Fishing around Katherine
Keen to try your luck on the famous Daly River or Katherine's Gulf Region? Find out the best places to cast a line and get tips on how to get there.
Katherine is 300 kilometres south of Darwin and is famous for its many natural tourist attractions, the most famous being Katherine Gorge in Nitmiluk national park. Katherine is the starting point of an NT fishing experience for many anglers who drive to the Top End.
The Katherine river holds barramundi and sooty grunter and fishing after the wet can be good at spots close to town, such as knotts crossing, donkey camp and the low level bridge, and west of town at galloping jacks.
Perhaps Katherine’s main attraction for the visiting angler is its proximity to some of the territory’s best fishing areas, like the picturesque Victoria River region to the west, the Daly River to the north-west, Kakadu to the north-east and the Roper River and Borroloola region to the south-east.
A range of hotel, motel and lodge accommodation, caravan and camping areas, plus most facilities and services are available in Katherine.
The legendary Daly River, about 210 kilometres southwest of Darwin, is one of the Territory’s top barramundi fisheries. It has been reserved for recreational fishing — no commercial barramundi fishing is allowed.
This is a beautiful river, lined with rainforest and tall paperbarks, many of which have fallen into the river over the years and now provide perfect snag habitats for barramundi.
There is prolific wildlife along the river, including a healthy population of both freshwater and saltwater crocodiles. It rises and falls by up to 16 metres, according to the seasons, and tides of up to seven metres are common.
Considering its relatively remote location, the Daly has excellent facilities for visiting anglers, including tourist parks, a pub, motel, boat ramps, guided fishing, boat hire and general store. The lower tidal section of the Daly River is closed to fishing from 1 October to 31 January.
The Territory’s biggest river, the Victoria River, or the ‘Mighty Vic’ as it is known locally, flows into the Joseph Bonaparte Gulf on the Territory’s west coast. This is a big-tide river and fishing is best on neap tides when the water is clear.
The Timber Creek township is located on the river about 250 kilometres from Katherine along the Victoria Highway. The tide does not affect the river more than a few kilometres upstream of timber creek and some huge barramundi are caught each year near the little township. Big horse creek boat ramp, about seven kilometres west of Timber Creek, is the starting point for most anglers. Locals often travel 35 kilometres by boat downstream to Angalarri Creek and beyond to the junction with the Baines River for excellent barramundi fishing.
Closer to Katherine is the Victoria River bridge. There are freshwater holes in this section of the river, the most popular being the Victoria River Gorge. Upstream from there, the ‘Vic’ meanders many kilometres inland, becoming a series of segmented pools, which can be fished from the shore and contain some surprisingly large barramundi.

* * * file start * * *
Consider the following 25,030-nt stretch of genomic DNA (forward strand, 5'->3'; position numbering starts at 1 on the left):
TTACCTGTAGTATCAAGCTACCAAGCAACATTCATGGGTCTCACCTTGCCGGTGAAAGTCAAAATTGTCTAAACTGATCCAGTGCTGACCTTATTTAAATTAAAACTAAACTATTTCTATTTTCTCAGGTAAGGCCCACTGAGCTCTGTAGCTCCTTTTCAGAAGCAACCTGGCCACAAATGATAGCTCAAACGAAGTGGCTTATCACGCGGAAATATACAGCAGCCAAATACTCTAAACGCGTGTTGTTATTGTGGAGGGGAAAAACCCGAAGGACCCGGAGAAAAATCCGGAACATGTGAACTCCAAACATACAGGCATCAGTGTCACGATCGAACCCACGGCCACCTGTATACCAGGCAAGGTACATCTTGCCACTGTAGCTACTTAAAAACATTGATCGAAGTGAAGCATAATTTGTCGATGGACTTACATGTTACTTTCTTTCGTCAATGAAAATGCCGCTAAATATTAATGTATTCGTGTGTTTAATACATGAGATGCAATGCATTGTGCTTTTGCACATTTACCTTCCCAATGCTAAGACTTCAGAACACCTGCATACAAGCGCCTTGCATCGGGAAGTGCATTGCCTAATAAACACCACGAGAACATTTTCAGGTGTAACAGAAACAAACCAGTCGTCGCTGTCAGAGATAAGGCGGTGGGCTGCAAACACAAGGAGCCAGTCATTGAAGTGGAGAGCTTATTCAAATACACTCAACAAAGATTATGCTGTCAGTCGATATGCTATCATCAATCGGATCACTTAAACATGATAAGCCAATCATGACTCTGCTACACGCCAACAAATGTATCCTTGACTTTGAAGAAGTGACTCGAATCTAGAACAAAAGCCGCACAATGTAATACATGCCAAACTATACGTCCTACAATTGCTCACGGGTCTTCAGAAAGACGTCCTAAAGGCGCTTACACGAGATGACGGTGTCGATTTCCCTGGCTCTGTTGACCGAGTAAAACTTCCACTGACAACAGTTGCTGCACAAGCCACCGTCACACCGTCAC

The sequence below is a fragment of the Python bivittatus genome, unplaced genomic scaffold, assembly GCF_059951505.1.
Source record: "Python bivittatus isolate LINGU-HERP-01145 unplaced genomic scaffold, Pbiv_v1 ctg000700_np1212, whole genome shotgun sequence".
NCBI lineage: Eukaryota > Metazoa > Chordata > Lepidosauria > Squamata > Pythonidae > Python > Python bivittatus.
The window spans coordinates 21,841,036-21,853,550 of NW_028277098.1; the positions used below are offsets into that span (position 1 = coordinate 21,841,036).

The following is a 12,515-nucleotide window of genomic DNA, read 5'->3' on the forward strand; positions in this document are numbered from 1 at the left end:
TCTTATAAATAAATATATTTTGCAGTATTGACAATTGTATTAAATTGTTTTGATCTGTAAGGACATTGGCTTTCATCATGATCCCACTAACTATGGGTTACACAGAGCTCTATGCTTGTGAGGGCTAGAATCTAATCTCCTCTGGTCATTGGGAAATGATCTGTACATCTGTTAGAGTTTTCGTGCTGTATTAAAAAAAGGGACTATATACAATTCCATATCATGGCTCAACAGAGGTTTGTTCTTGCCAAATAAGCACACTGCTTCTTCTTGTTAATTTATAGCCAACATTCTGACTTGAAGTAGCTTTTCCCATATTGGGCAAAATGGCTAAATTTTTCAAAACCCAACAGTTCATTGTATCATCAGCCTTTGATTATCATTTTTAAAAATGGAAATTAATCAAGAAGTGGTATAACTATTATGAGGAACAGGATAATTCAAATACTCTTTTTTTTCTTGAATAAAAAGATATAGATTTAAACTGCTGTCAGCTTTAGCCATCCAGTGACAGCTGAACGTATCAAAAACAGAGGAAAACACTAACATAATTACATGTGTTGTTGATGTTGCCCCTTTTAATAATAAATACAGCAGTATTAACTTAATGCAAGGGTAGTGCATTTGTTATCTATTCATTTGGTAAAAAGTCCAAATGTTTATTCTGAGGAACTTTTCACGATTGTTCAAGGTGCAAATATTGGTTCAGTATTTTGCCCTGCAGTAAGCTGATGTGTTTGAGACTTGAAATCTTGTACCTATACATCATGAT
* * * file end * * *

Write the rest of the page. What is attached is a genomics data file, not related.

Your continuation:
Motel-style and caravan park accommodation is available at the Victoria River roadhouse and timber creek, where there are also guided fishing tours and boat hire.
The Roper River flows some 250 kilometres and drains a vast area of the central and eastern Northern Territory from the Mataranka region through to the Gulf of Carpentaria.
The Roper is famous for its barra fishing, with most fishing taking place east of roper bar, the crossing separating the saltwater and freshwater sections of the river. It provides great lure fishing during the run-off, but you can catch good barra right through the dry season on live bait.
The tidal section of the roper is home to most popular estuary species, including black jewfish, threadfin salmon, giant trevally and golden snapper. Mud crabs are also abundant.
There is guided fishing, a caravan park, camping and lodge accommodation at roper bar, and a variety of accommodation facilities in Mataranka.
Borroloola and the Mcarthur River
Borroloola is approximately 12 hours’ drive south-east of Darwin, near the Queensland border. The area is easily accessed by car or on scheduled commercial flights. Fishermen can choose the well-serviced town of Borroloola as a fishing base, or head for king ash bay on the Mcarthur River, where there are basic camping facilities.
The Mcarthur River offers excellent barra fishing and provides boat access to the Gulf of Carpentaria and the Sir Edward Pellew group of islands. The islands are surrounded by reefs and rock outcrops that attract an incredible range of reef and game fish. There are also billfish in good numbers close to the islands. The rivers and coastal waters of the gulf to the north and south of borroloola also provide some wonderful remote fishing experiences.
The four-wheel drive Nathan River road north of borroloola runs between Cape Crawford and Roper Bar. Along the road there is access to good barramundi fishing on the Limmen Bight, Cox and Towns Rivers, with the Limmen Bight River also offering plenty of mud crabs.